Then, last April, I got a call from my agent saying, “I don’t know if you would ever be interested in anything like this, it’s not something you usually go for, but they’re doing a revival of ‘Fiddler on the Roof.’ Would you want to meet the producer and director and talk about it? And I said “sure” — which really surprised my agent. But I had no idea how to prepare for it. So, two days later — the day before the audition — my agent said, “Go on YouTube and watch the video of the movie.” I did, and I really worked on that song from the video of the movie; and I went in…and the accompanist played the song in a completely different key. I was mortified. But they said, “It’s actually much better than we thought it would be… You sang none of the notes but it’s kind of musical in its own way.” I had no idea what I was doing, but we made it through, and the director said “give yourself credit, I’m going to bring you in many more times, this is not a done deal in any way, but trust me it’s not as bad as you thought.”

A month later, I come in and Danny is standing there and then I completely understood what this art form is: You’re actually singing to someone and you just set it to music. There’s nothing like being able to connect to somebody; to free what you’re doing emotionally. So, it was a whole transformative thing.

Q: This show is reported to be both different and the same as the original production. What sets it apart?

A: One main artistic difference is that it’s the first time it’s being performed without the original choreography. The Jerome Robbins Foundation insisted on their choreography being used for 50 years, until we requested permission to use a different choreographer. I’m sure it’s been requested before, but we wanted to have a remarkable Israeli choreographer, Hofesh Shechter, do the choreography. In some way it’s inspired by Jerome Robbins, but it’s completely its own thing; it’s very tribal, very Israeli, very based on folk dance — which a lot of his work is — and it’s very athletic and almost Chasidic. It’s magnificent. The majority of the dance ensemble are serious modern dancers.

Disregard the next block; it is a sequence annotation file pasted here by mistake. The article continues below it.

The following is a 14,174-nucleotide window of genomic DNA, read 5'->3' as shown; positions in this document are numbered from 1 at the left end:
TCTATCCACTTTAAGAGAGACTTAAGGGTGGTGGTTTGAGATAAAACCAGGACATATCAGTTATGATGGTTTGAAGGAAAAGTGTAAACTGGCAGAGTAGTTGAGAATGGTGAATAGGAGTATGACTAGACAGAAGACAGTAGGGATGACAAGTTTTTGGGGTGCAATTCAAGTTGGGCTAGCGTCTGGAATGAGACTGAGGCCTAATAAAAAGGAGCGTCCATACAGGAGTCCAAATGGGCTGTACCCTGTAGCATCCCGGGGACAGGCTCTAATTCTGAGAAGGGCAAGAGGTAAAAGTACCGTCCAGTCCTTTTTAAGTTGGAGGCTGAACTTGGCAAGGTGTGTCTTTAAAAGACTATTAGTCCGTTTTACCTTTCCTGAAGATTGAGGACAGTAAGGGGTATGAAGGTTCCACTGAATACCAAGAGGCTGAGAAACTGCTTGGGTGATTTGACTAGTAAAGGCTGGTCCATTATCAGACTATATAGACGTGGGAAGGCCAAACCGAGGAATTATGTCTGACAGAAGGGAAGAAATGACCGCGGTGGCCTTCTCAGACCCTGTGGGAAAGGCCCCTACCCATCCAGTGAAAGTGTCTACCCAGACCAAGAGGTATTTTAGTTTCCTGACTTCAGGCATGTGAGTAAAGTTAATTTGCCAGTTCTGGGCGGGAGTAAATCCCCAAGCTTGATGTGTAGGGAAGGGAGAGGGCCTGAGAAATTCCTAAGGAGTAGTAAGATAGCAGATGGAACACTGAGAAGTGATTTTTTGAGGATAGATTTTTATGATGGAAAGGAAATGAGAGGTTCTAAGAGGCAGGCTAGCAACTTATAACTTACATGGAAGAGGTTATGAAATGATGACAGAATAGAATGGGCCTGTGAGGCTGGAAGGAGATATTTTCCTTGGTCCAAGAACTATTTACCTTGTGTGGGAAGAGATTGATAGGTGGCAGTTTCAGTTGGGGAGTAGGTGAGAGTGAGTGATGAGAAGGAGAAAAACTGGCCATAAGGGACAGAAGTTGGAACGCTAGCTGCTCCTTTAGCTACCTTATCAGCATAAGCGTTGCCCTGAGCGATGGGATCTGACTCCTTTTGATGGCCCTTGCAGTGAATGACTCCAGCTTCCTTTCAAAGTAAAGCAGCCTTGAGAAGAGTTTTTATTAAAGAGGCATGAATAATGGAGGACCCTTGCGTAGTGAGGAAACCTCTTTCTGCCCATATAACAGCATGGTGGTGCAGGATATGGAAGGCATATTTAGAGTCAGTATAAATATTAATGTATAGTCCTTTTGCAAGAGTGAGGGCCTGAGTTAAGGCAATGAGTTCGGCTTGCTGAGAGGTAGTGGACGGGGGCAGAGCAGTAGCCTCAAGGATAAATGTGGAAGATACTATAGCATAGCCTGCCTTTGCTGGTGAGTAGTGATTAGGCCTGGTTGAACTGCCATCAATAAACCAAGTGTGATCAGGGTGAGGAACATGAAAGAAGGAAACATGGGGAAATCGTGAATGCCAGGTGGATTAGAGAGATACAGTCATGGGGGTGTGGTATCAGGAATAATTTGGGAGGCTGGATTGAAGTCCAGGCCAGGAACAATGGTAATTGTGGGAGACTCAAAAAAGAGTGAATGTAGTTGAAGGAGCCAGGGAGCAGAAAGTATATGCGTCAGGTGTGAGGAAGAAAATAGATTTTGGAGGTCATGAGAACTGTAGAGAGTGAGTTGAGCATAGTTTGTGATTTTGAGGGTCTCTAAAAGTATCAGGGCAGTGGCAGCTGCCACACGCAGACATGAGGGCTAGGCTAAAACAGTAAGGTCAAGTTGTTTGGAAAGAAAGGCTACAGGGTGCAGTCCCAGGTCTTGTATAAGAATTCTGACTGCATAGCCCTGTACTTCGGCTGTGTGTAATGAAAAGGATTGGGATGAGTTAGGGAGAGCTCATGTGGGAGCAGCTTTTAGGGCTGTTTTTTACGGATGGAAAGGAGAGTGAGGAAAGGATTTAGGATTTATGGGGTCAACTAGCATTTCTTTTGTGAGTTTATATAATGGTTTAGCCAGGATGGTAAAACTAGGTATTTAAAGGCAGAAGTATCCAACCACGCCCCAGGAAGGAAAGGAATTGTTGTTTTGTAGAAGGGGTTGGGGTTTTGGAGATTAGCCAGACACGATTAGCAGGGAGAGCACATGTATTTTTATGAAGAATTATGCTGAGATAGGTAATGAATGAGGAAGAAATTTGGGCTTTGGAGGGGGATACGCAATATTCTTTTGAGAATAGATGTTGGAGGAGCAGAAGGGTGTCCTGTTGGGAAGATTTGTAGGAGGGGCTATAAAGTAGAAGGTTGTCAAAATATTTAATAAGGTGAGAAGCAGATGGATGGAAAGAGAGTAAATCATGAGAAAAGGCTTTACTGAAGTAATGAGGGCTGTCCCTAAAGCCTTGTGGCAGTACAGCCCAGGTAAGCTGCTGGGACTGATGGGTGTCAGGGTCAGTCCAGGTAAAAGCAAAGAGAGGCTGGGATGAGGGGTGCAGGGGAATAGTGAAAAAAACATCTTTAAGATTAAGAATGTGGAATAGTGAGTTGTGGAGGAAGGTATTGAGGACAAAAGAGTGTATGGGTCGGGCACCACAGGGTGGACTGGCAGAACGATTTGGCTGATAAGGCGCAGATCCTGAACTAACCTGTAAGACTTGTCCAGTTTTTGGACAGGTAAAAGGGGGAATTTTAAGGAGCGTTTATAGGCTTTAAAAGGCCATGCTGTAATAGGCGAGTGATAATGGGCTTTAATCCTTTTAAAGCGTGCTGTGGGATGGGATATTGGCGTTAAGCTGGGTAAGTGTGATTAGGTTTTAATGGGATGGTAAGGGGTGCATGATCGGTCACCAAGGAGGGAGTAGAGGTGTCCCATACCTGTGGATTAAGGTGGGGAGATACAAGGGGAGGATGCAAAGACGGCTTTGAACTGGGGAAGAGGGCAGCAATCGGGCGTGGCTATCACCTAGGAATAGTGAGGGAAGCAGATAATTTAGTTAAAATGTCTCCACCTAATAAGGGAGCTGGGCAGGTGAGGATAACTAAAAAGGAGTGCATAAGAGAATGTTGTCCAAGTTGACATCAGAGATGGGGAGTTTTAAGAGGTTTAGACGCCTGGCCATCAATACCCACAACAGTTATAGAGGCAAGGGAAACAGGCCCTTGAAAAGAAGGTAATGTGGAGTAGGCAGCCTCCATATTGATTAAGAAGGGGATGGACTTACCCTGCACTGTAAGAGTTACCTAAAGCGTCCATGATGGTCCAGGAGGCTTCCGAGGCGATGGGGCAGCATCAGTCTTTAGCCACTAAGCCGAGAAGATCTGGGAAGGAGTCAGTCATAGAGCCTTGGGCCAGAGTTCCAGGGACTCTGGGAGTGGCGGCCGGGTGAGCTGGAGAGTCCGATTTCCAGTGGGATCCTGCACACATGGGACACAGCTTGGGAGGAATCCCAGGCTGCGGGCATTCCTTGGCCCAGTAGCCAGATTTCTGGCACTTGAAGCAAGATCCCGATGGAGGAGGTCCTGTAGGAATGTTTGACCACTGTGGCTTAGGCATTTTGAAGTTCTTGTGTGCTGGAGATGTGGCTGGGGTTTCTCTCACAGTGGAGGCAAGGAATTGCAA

Another difference is that many, if not a majority, of the performers are actually Jewish, which is historically not true of “Fiddler” or of most plays about Jews. I’ve done Neil Simon plays, etc., and they often don’t cast Jewish actors. I think in some ways that‘s because when those plays were written there was a lot of conflicting feelings about the playwright’s relationship to his Judaism. If you read Wonder and Wonders, Alisa Solomon’s book about the creation of “Fiddler,” Zero Mostel, who was raised very Orthodox, Jerome Robbins, all these guys, weren’t observant at all and they were very conflicted about that. Even though some of them actually grew up with many of these traditions, they had eschewed them. And so, they’re coming at it from a complicated place.

Q: A rabbi came in and worked with the cast?

A: Yes, we had a remarkable rabbi who really talked to us and, up until the other day, was giving us notes on the way in which you would bless your kids at the Sabbath table; etc. Moments of ritual that we want to get right.

We’re fairly respectful of the attempt to be spiritual. We’ve had a couple of Shabbat dinners together, and we do a little niggun [Jewish religious melody] on Friday nights. We have a nice level of reverence for Jewish tradition.